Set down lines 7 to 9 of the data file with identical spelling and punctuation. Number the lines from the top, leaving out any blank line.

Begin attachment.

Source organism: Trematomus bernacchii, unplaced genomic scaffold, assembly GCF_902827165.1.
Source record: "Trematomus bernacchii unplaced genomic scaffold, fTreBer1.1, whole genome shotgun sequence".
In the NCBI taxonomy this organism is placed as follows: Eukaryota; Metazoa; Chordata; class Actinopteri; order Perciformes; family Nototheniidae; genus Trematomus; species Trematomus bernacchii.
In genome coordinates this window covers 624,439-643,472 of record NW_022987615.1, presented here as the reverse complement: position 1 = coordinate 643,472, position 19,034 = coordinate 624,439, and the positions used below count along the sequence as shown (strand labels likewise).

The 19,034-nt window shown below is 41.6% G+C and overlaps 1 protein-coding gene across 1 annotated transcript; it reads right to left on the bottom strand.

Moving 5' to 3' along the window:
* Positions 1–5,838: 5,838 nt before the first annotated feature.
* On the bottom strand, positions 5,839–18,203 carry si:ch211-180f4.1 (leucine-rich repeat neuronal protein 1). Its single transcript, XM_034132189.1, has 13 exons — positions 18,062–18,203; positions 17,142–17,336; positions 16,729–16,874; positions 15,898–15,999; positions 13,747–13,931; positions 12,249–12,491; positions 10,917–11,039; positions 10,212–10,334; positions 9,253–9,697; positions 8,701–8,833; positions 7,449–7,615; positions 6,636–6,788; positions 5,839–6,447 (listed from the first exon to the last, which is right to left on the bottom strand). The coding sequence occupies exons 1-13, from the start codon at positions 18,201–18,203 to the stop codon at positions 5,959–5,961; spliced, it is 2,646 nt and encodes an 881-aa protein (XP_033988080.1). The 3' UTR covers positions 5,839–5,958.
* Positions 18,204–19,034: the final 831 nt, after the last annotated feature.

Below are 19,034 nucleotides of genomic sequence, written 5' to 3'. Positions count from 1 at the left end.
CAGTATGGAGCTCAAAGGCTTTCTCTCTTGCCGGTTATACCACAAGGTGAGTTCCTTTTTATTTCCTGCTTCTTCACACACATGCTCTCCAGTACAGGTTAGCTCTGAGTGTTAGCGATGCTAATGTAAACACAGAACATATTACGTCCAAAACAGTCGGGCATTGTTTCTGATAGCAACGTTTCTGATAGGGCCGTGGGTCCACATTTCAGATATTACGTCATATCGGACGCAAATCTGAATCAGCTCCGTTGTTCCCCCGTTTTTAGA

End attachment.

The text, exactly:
* Positions 1–5,838: 5,838 nt before the first annotated feature.
* On the bottom strand, positions 5,839–18,203 carry si:ch211-180f4.1 (leucine-rich repeat neuronal protein 1). Its single transcript, XM_034132189.1, has 13 exons — positions 18,062–18,203; positions 17,142–17,336; positions 16,729–16,874; positions 15,898–15,999; positions 13,747–13,931; positions 12,249–12,491; positions 10,917–11,039; positions 10,212–10,334; positions 9,253–9,697; positions 8,701–8,833; positions 7,449–7,615; positions 6,636–6,788; positions 5,839–6,447 (listed from the first exon to the last, which is right to left on the bottom strand). The coding sequence occupies exons 1-13, from the start codon at positions 18,201–18,203 to the stop codon at positions 5,959–5,961; spliced, it is 2,646 nt and encodes an 881-aa protein (XP_033988080.1). The 3' UTR covers positions 5,839–5,958.
* Positions 18,204–19,034: the final 831 nt, after the last annotated feature.